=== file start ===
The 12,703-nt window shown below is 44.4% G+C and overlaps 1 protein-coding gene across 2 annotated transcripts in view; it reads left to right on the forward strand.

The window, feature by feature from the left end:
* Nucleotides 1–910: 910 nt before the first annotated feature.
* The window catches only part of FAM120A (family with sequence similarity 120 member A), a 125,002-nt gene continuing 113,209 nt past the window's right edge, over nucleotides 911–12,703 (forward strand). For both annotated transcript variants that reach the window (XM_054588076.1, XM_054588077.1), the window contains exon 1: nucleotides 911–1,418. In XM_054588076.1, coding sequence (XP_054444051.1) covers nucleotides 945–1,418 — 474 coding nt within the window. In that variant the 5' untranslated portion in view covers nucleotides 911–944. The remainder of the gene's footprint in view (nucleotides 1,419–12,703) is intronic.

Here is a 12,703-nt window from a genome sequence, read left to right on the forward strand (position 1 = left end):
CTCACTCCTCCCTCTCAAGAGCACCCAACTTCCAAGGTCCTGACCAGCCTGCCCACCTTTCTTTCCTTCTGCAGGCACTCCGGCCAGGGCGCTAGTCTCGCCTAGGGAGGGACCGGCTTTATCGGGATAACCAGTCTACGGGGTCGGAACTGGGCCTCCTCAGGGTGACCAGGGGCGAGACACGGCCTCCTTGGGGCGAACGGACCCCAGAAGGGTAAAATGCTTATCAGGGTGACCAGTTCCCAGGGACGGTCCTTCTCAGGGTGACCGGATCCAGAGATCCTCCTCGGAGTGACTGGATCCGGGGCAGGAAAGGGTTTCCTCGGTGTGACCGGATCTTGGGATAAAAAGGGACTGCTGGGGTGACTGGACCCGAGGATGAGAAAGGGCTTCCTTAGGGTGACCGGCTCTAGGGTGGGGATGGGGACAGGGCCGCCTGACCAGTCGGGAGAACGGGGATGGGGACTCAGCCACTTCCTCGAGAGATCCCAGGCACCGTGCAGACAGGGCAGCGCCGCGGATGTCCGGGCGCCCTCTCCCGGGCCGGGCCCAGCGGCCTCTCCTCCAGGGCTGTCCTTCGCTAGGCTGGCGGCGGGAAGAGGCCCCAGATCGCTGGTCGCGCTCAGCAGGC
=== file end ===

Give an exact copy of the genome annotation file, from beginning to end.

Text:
The 12,703-nt window shown below is 44.4% G+C and overlaps 1 protein-coding gene across 2 annotated transcripts in view; it reads left to right on the forward strand.

The window, feature by feature from the left end:
* Nucleotides 1–910: 910 nt before the first annotated feature.
* The window catches only part of FAM120A (family with sequence similarity 120 member A), a 125,002-nt gene continuing 113,209 nt past the window's right edge, over nucleotides 911–12,703 (forward strand). For both annotated transcript variants that reach the window (XM_054588076.1, XM_054588077.1), the window contains exon 1: nucleotides 911–1,418. In XM_054588076.1, coding sequence (XP_054444051.1) covers nucleotides 945–1,418 — 474 coding nt within the window. In that variant the 5' untranslated portion in view covers nucleotides 911–944. The remainder of the gene's footprint in view (nucleotides 1,419–12,703) is intronic.

Here is a 12,703-nt window from a genome sequence, read left to right on the forward strand (position 1 = left end):
CTCACTCCTCCCTCTCAAGAGCACCCAACTTCCAAGGTCCTGACCAGCCTGCCCACCTTTCTTTCCTTCTGCAGGCACTCCGGCCAGGGCGCTAGTCTCGCCTAGGGAGGGACCGGCTTTATCGGGATAACCAGTCTACGGGGTCGGAACTGGGCCTCCTCAGGGTGACCAGGGGCGAGACACGGCCTCCTTGGGGCGAACGGACCCCAGAAGGGTAAAATGCTTATCAGGGTGACCAGTTCCCAGGGACGGTCCTTCTCAGGGTGACCGGATCCAGAGATCCTCCTCGGAGTGACTGGATCCGGGGCAGGAAAGGGTTTCCTCGGTGTGACCGGATCTTGGGATAAAAAGGGACTGCTGGGGTGACTGGACCCGAGGATGAGAAAGGGCTTCCTTAGGGTGACCGGCTCTAGGGTGGGGATGGGGACAGGGCCGCCTGACCAGTCGGGAGAACGGGGATGGGGACTCAGCCACTTCCTCGAGAGATCCCAGGCACCGTGCAGACAGGGCAGCGCCGCGGATGTCCGGGCGCCCTCTCCCGGGCCGGGCCCAGCGGCCTCTCCTCCAGGGCTGTCCTTCGCTAGGCTGGCGGCGGGAAGAGGCCCCAGATCGCTGGTCGCGCTCAGCAGGC